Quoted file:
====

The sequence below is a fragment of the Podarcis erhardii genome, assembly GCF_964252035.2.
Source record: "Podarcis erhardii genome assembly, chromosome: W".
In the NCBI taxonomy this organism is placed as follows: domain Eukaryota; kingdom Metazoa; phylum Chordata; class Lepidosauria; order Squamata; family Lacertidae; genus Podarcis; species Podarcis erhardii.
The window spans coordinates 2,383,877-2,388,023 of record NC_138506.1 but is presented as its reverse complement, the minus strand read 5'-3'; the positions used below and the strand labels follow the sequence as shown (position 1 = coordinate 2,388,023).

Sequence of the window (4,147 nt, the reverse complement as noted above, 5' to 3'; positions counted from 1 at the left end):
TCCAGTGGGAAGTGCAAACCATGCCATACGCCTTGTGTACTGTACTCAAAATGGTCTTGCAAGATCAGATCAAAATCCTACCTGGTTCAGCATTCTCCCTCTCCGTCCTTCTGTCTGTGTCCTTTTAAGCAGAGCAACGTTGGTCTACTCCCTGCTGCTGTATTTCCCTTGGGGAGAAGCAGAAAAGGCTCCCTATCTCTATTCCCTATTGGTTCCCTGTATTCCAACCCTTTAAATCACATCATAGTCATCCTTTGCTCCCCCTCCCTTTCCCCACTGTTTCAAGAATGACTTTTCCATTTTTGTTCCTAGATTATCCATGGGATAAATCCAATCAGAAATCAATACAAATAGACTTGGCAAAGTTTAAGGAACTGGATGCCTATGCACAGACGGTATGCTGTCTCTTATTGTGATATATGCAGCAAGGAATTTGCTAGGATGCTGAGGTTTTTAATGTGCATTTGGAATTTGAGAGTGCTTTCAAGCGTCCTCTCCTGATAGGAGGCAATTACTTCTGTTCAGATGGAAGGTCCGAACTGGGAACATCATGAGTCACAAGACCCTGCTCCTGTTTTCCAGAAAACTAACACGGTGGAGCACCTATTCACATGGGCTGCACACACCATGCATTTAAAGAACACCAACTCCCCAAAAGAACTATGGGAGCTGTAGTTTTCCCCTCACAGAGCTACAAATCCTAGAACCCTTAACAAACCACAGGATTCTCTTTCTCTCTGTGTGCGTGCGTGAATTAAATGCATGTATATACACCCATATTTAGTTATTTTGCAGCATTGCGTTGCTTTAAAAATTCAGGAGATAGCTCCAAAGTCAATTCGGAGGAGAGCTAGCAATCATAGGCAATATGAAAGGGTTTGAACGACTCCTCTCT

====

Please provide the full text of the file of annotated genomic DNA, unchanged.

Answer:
The sequence below is a fragment of the Podarcis erhardii genome, assembly GCF_964252035.2.
Source record: "Podarcis erhardii genome assembly, chromosome: W".
In the NCBI taxonomy this organism is placed as follows: domain Eukaryota; kingdom Metazoa; phylum Chordata; class Lepidosauria; order Squamata; family Lacertidae; genus Podarcis; species Podarcis erhardii.
The window spans coordinates 2,383,877-2,388,023 of record NC_138506.1 but is presented as its reverse complement, the minus strand read 5'-3'; the positions used below and the strand labels follow the sequence as shown (position 1 = coordinate 2,388,023).

Sequence of the window (4,147 nt, the reverse complement as noted above, 5' to 3'; positions counted from 1 at the left end):
TCCAGTGGGAAGTGCAAACCATGCCATACGCCTTGTGTACTGTACTCAAAATGGTCTTGCAAGATCAGATCAAAATCCTACCTGGTTCAGCATTCTCCCTCTCCGTCCTTCTGTCTGTGTCCTTTTAAGCAGAGCAACGTTGGTCTACTCCCTGCTGCTGTATTTCCCTTGGGGAGAAGCAGAAAAGGCTCCCTATCTCTATTCCCTATTGGTTCCCTGTATTCCAACCCTTTAAATCACATCATAGTCATCCTTTGCTCCCCCTCCCTTTCCCCACTGTTTCAAGAATGACTTTTCCATTTTTGTTCCTAGATTATCCATGGGATAAATCCAATCAGAAATCAATACAAATAGACTTGGCAAAGTTTAAGGAACTGGATGCCTATGCACAGACGGTATGCTGTCTCTTATTGTGATATATGCAGCAAGGAATTTGCTAGGATGCTGAGGTTTTTAATGTGCATTTGGAATTTGAGAGTGCTTTCAAGCGTCCTCTCCTGATAGGAGGCAATTACTTCTGTTCAGATGGAAGGTCCGAACTGGGAACATCATGAGTCACAAGACCCTGCTCCTGTTTTCCAGAAAACTAACACGGTGGAGCACCTATTCACATGGGCTGCACACACCATGCATTTAAAGAACACCAACTCCCCAAAAGAACTATGGGAGCTGTAGTTTTCCCCTCACAGAGCTACAAATCCTAGAACCCTTAACAAACCACAGGATTCTCTTTCTCTCTGTGTGCGTGCGTGAATTAAATGCATGTATATACACCCATATTTAGTTATTTTGCAGCATTGCGTTGCTTTAAAAATTCAGGAGATAGCTCCAAAGTCAATTCGGAGGAGAGCTAGCAATCATAGGCAATATGAAAGGGTTTGAACGACTCCTCTCT